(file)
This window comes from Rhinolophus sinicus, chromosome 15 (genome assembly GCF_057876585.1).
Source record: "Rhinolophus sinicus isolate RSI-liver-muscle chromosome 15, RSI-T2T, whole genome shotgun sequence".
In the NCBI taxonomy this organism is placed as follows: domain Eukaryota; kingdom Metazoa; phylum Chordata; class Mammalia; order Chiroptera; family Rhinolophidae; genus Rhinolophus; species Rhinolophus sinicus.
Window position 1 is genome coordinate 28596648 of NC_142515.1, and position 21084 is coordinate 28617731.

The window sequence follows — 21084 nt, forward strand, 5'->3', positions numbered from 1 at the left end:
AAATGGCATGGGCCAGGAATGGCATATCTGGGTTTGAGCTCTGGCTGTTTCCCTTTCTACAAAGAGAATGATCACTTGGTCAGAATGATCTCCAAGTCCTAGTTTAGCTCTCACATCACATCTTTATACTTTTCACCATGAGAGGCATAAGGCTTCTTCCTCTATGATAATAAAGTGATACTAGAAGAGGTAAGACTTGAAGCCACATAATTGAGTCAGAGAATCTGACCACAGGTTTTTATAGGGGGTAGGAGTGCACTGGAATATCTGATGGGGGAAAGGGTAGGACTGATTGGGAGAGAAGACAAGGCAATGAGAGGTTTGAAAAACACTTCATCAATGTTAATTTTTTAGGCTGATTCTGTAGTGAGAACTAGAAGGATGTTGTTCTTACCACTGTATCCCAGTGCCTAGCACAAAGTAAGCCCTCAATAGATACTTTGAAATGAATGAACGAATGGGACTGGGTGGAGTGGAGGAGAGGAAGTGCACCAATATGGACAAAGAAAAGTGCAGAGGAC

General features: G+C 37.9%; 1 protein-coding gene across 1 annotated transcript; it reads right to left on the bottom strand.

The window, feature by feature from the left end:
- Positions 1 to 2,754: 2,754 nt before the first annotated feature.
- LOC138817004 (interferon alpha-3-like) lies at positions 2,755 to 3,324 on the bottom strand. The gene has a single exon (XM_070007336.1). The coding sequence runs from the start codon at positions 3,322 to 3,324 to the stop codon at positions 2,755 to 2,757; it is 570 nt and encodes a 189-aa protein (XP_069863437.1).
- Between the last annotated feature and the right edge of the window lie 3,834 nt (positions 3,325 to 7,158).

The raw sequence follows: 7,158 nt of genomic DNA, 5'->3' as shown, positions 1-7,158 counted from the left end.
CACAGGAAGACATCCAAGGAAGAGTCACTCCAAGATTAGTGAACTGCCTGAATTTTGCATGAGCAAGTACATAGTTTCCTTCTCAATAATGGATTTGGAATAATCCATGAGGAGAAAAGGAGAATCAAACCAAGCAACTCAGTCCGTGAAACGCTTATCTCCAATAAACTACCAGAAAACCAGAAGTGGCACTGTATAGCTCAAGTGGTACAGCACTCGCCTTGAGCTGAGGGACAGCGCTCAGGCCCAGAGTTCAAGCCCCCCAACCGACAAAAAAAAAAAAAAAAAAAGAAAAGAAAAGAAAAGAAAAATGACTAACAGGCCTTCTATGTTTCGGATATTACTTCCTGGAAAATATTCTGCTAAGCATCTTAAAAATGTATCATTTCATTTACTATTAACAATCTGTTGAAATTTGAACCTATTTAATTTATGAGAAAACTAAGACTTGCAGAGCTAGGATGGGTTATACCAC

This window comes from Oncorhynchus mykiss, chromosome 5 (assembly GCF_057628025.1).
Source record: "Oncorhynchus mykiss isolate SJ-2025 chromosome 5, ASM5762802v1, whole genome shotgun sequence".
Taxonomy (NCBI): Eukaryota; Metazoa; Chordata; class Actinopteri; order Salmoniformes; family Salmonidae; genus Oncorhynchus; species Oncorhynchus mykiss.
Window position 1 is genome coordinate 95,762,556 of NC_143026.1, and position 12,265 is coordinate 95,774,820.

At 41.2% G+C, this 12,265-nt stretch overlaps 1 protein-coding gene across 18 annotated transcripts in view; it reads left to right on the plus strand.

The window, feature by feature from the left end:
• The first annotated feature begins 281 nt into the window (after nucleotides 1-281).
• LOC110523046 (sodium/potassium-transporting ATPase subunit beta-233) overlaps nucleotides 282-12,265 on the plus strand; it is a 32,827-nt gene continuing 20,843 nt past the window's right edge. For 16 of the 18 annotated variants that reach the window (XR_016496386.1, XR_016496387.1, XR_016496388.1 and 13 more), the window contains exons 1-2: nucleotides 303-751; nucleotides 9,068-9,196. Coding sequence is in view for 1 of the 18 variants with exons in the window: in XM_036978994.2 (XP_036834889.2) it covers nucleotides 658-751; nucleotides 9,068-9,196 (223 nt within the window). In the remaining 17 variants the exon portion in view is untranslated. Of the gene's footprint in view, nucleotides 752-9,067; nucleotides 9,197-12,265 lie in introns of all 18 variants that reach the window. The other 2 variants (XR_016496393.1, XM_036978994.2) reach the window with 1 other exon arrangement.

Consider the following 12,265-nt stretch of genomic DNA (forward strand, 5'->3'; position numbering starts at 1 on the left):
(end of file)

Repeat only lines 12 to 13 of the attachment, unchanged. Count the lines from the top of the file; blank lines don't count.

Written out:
The raw sequence follows: 7,158 nt of genomic DNA, 5'->3' as shown, positions 1-7,158 counted from the left end.
CACAGGAAGACATCCAAGGAAGAGTCACTCCAAGATTAGTGAACTGCCTGAATTTTGCATGAGCAAGTACATAGTTTCCTTCTCAATAATGGATTTGGAATAATCCATGAGGAGAAAAGGAGAATCAAACCAAGCAACTCAGTCCGTGAAACGCTTATCTCCAATAAACTACCAGAAAACCAGAAGTGGCACTGTATAGCTCAAGTGGTACAGCACTCGCCTTGAGCTGAGGGACAGCGCTCAGGCCCAGAGTTCAAGCCCCCCAACCGACAAAAAAAAAAAAAAAAAAAGAAAAGAAAAGAAAAGAAAAATGACTAACAGGCCTTCTATGTTTCGGATATTACTTCCTGGAAAATATTCTGCTAAGCATCTTAAAAATGTATCATTTCATTTACTATTAACAATCTGTTGAAATTTGAACCTATTTAATTTATGAGAAAACTAAGACTTGCAGAGCTAGGATGGGTTATACCAC